The computer readable code may also be loaded onto a computer, other programmable data processing apparatus, or other devices to cause a series of operational steps to be performed on the computer, other programmable apparatus or other devices to produce a computer implemented process such that the program code which execute on the computer or other programmable apparatus provide processes for implementing the functions/acts specified in the flowchart and/or block diagram block or blocks.

The schematic flowchart diagrams and/or schematic block diagrams in the Figures illustrate the architecture, functionality, and operation of possible implementations of apparatuses, systems, methods and program products according to various embodiments. In this regard, each block in the schematic flowchart diagrams and/or schematic block diagrams may represent a module, segment, or portion of code, which comprises one or more executable instructions of the program code for implementing the specified logical function(s).

It should also be noted that, in some alternative implementations, the functions noted in the block may occur out of the order noted in the Figures. For example, two blocks shown in succession may, in fact, be executed substantially concurrently, or the blocks may sometimes be executed in the reverse order, depending upon the functionality involved. Other steps and methods may be conceived that are equivalent in function, logic, or effect to one or more blocks, or portions thereof, of the illustrated Figures.

Although various arrow types and line types may be employed in the flowchart and/or block diagrams, they are understood not to limit the scope of the corresponding embodiments. Indeed, some arrows or other connectors may be used to indicate only the logical flow of the depicted embodiment. For instance, an arrow may indicate a waiting or monitoring period of unspecified duration between enumerated steps of the depicted embodiment. It will also be noted that each block of the block diagrams and/or flowchart diagrams, and combinations of blocks in the block diagrams and/or flowchart diagrams, can be implemented by special purpose hardware-based systems that perform the specified functions or acts, or combinations of special purpose hardware and computer readable code.

Descriptions of Figures may refer to elements described in previous Figures, like numbers referring to like elements.

FIG. 1 is a schematic block diagram illustrating one embodiment of a content system 100. The content system 100 includes a content host 105, a content management apparatus 110, content data 120, a mitigation policy 125, a value policy 130, and a network 115.

The content host 105 may receive submissions of content. The content host 105 may then store the content and provide the content to users through the network 115. In one embodiment, the content is available to general public users. In alternate embodiments, access to the content is restricted to member users.

The content host 105 may receive submissions of content without verifying that the submitters of the content have legal rights to distribute the content through the content host 105. When content is submitted to the content host 105 that infringes copyrights and other intellectual property rights, the content host 105 is required by the Digital Millennium Copyright Act in the United States and similar legislation in other jurisdictions to block access to the infringing content when notified of the infringement by an authorized claimant that owns rights to the content.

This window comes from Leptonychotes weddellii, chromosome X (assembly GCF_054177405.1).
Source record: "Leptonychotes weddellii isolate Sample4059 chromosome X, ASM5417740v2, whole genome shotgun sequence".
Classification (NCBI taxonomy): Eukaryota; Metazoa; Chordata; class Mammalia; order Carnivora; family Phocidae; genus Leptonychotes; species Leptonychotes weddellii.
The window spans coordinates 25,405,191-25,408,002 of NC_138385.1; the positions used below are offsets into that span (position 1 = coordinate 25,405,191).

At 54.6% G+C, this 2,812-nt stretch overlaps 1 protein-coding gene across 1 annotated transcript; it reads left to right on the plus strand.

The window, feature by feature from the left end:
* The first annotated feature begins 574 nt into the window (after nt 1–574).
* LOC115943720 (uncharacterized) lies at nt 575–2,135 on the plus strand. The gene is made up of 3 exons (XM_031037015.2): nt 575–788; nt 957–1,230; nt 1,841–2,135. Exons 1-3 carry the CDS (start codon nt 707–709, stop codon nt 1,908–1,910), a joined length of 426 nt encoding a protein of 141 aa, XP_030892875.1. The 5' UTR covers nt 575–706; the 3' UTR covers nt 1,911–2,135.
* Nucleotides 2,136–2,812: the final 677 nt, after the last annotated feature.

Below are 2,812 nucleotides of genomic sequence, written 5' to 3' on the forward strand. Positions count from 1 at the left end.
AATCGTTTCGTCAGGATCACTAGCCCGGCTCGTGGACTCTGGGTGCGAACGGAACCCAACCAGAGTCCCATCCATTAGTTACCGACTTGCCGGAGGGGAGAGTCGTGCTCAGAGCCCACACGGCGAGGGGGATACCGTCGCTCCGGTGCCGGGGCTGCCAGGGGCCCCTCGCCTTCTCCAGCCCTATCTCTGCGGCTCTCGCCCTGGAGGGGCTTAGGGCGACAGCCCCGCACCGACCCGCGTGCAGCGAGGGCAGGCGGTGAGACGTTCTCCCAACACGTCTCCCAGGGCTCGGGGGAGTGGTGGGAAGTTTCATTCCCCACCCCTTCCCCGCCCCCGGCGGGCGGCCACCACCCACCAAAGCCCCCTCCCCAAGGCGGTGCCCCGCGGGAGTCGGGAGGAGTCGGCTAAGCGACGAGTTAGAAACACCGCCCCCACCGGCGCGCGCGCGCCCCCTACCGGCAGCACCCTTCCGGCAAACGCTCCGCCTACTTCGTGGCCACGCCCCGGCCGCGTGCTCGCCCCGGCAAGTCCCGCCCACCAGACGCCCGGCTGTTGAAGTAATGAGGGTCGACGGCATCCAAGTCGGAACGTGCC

However, many authorized claimants elect to allow access to the infringing content to continue and instead claim the revenue and other benefits from the infringing content. In order to claim the infringing content, the authorized claimant simply communicates a claim for the content to the content host 105.

Unfortunately, such simple mechanisms for blocking content and/or claiming content on the content host 105 can also be used by unauthorized claimants to usurp the legitimate rights of authorized claimants. As a result, unauthorized claimants may not only submit infringing or unauthorized content, but the unauthorized claimants may also claim both authorized and unauthorized content, to the detriment of authorized claimants.

The embodiments described herein rank a plurality of content according to the value policy 130, as will be described hereafter. In addition, the embodiments identify an unauthorized claim for a content item of the plurality of content by an authorized claimant and mitigate the unauthorized claim according to the mitigation policy 125 as will be described hereafter.

FIG. 2A is schematic block diagram illustrating one embodiment of content data 120. The content data 120 may be organized as a database, linked data structures, a flat file, or combinations thereof that is stored in a memory. In one embodiment, the content data 120 includes a plurality of content entries 205. A content entry 205 may be stored in the content data 120 for each content item of content that is managed with the content management apparatus 110. The content item stored in the content data 120 may include but is not limited to authorized content that is submitted by an authorized claimant, authorized content that is claimed both by an authorized claimant and an unauthorized claimant, unauthorized content that is submitted by an unauthorized claimant, unauthorized content that is claimed by the authorized claimant, and the like.

FIG. 2B is a schematic block diagram illustrating one embodiment of a content entry 205 of FIG. 2A. The content entry 205 includes a content identifier 210, a content title 215, a content source 220, view statistics 225, an authorized claimant 230, an unauthorized claimant 235, a claimant log 240, a content hash 245, a mitigation log 250, a claim status 255, and a view rank 260.